My Search For Douglas MacArthur


MacArthur, dressed in his fanciest uniform and wearing every medal right down to his marksmanship badges, mounted a white horse to lead his troops along Pennsylvania Avenue. His men drove the hapless marchers out of the District with bayonets, sabers, rifle fire, and tear gas. Not satisfied with that, MacArthur turned on the main Bonus Army encampment, at Anacostia Flats, and attacked the marchers’ wives, sweethearts, and children too.

It was a scandalous act, made even more appalling by claims that Hoover had twice ordered him not to enter the Anacostia Flats camp but that MacArthur had arrogantly defied his Commander in Chief. Many saw the man as a fascist bully just itching to seize control of the government one day.

In the late 1930s he went to the Philippines to oversee the buildup of American defenses there and created a Philippine Army. When the Japanese attacked in December 1941, his Philippine Army collapsed. Worse still, MacArthur allowed his most potent weapon, a force of thirty-five B-17 bombers, to be caught on the ground by Japanese bombers. He escaped to Australia and redeemed himself by leading American forces to victory in the Southwest Pacific. His advance from Australia back to the Philippines culminated in September 1945, when he took the surrender of Japan aboard the battleship Missouri, anchored in Tokyo Bay.

His five and a half years running the occupation of Japan were considered by some—and probably by MacArthur himself—to be his greatest achievement. He did not impose military rule, as had been done in Germany; instead he simply indicated to the Japanese government what he desired, let them write the laws, and trusted them to carry them out. The Japanese were allowed, that is, to govern themselves, and much of what he achieved was done by hints, by suggestions, by mutual understanding between ruler and ruled.

His most famous contribution, but one for which he chose to claim no credit, was getting the Japanese to write an explicit renunciation of war into their new constitution. MacArthur did not see his greatest hope realized—for a Japan that abandoned Shintoism and was converted to Christianity—but he handled the Japanese so skillfully that many, possibly most, revere him to this day.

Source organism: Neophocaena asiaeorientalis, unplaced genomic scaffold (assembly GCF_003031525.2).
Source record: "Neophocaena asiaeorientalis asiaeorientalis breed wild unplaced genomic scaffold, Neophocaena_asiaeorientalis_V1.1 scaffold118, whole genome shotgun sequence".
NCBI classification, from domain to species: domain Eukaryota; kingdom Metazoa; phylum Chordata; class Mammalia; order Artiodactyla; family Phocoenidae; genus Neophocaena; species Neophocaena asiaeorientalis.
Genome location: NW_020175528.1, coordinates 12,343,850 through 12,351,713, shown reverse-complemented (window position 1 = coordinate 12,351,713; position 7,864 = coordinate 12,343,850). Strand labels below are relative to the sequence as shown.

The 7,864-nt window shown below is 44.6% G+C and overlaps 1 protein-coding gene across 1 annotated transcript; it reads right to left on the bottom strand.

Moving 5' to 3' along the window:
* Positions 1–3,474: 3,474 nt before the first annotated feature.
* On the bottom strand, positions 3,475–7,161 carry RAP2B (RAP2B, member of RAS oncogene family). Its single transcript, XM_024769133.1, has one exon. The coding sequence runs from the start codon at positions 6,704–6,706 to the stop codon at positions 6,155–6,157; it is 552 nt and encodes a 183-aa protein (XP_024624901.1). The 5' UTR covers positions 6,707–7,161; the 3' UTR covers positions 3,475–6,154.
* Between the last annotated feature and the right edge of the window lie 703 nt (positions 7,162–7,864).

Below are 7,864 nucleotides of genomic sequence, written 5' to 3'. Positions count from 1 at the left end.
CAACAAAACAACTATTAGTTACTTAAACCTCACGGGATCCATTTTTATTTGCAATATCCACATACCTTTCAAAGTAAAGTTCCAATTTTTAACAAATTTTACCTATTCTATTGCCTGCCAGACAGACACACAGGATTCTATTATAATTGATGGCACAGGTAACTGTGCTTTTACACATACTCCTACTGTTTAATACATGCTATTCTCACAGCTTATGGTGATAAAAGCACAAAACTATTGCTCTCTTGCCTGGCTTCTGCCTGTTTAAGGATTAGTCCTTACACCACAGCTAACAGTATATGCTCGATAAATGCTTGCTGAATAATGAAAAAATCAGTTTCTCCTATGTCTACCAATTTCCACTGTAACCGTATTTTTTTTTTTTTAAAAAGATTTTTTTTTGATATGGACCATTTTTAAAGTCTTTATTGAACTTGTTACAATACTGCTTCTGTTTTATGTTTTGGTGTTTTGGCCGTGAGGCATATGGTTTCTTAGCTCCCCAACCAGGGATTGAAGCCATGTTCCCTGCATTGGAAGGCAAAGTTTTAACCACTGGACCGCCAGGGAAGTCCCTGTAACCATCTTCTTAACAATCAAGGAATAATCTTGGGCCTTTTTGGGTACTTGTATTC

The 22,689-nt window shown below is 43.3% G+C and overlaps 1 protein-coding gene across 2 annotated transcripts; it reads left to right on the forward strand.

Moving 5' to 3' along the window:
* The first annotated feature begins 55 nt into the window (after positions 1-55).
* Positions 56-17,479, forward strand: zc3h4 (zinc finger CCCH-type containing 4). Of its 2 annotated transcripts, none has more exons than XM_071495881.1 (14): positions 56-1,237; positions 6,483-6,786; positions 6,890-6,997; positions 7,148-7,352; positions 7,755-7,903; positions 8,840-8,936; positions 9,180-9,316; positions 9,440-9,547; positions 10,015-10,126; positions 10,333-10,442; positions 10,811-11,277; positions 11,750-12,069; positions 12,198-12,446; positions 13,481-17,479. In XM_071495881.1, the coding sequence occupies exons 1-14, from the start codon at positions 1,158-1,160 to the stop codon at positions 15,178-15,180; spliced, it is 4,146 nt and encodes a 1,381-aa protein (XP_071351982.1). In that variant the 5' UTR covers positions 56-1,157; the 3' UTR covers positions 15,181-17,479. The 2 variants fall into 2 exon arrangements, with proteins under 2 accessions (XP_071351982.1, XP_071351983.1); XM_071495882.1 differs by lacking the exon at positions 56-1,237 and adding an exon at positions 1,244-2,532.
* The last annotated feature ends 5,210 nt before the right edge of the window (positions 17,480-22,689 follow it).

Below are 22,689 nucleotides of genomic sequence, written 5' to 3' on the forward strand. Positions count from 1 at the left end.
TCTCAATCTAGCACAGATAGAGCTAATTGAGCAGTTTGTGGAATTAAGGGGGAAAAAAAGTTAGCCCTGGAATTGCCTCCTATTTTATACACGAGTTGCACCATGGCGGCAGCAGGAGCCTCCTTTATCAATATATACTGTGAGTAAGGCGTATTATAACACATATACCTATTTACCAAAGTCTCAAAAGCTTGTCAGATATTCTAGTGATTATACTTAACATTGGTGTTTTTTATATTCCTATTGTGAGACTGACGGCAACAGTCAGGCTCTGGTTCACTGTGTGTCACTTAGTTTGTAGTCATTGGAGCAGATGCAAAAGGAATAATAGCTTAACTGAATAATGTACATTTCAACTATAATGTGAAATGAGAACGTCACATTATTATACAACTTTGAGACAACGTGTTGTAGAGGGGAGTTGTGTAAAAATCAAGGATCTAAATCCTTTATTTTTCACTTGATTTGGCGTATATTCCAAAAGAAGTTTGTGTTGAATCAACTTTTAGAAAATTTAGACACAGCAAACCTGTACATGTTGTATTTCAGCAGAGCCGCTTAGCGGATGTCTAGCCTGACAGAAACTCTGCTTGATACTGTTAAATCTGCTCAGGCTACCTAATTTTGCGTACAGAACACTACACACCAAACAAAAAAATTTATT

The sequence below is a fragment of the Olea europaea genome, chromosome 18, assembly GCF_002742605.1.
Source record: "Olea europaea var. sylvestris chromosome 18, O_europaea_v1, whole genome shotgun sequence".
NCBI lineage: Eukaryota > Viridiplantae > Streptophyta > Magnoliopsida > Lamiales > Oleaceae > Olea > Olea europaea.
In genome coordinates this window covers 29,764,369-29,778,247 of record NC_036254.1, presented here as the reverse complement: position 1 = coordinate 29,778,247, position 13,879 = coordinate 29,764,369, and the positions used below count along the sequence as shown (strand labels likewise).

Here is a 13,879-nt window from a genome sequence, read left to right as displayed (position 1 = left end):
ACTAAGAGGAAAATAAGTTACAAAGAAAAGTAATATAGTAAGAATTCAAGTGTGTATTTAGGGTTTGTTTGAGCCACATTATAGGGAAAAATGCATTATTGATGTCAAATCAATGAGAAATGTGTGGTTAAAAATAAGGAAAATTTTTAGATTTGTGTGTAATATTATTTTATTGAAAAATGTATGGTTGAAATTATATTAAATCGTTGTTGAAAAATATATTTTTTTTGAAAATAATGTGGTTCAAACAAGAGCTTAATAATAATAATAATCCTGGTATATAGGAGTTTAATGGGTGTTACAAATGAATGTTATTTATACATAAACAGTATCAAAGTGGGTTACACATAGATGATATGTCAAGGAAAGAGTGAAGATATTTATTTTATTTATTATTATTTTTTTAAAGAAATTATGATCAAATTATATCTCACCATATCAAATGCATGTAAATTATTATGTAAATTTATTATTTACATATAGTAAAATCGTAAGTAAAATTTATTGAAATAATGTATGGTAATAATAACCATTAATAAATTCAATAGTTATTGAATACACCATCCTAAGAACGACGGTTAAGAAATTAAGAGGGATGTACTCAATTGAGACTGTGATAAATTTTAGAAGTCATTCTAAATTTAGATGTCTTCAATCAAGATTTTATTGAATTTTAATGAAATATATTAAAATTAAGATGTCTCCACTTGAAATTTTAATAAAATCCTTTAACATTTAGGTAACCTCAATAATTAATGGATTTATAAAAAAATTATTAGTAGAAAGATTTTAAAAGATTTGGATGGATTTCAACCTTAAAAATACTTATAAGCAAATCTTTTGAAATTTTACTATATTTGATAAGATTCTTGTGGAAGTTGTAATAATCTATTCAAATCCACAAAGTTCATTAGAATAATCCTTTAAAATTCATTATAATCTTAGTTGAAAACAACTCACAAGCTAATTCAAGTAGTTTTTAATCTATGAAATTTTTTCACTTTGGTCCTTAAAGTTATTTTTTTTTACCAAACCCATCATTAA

When war broke out in Korea in June 1950, American forces and their South Korean allies were nearly destroyed by the invading North Korean army. Just as it seemed American troops would be driven off the Korean peninsula, MacArthur reversed the situation by pulling off one of the greatest feats in military history. He made a landing two hundred miles behind the victorious North Korean army, cut its supply lines, and destroyed it as a fighting force.

Then he advanced into North Korea, intending to unify the entire peninsula under a pro-Western government, but the Chinese intervened. Catching his forces widely spread and complacent, they took MacArthur by surprise, inflicted a massive defeat, and routed his troops out of North Korea. MacArthur sought to reverse this debacle by recommending that China be attacked with nuclear weapons, leaving Harry Truman no option but to fire him to avoid triggering World War III.

The fervent reception that greeted the general when he came home could not disguise the fact that his fifty-two-year career in the Army had ended in humiliation. Following his death in 1964, MacArthur’s reputation continued its roller-coaster ride, but the overall trend was down, down, down. An enterprising young scholar, Carol Petillo, revealed that shortly before escaping from the Philippines, he had received a five-hundred-thousand-dollar gift (roughly three million dollars today), from his old friend Manuel Quezon, president of the Commonwealth of the Philippines. It was a payoff that looked suspiciously like corruption. Military historians such as Stanley Falk and Eric Larrabee meanwhile claimed MacArthur’s wartime campaigns contributed virtually nothing to the victory over Japan. A book based on interviews with Harry Truman presented MacArthur as a fraud and a charlatan. In recent years articles in the Washington Post have accused him of “mutiny” and racism. A book published last year even charged him with treason.

It is now possible to say almost anything to MacArthur’s discredit, and no matter how absurd or implausible the assertion, there is an excellent chance that it will be accepted without question. This is so despite the continuing popularity of William Manchester’s 1978 biography American Caesar , which hails MacArthur as the greatest soldier in American history.

In the mid-1980s, while researching my book A Country Made by War, I found myself following MacArthur’s path once more as I explored American battlefields in France. I traveled along the valley of the Marne and visited the ground near Rheims where MacArthur’s outfit, the Rainbow Division, had fought its first major battle.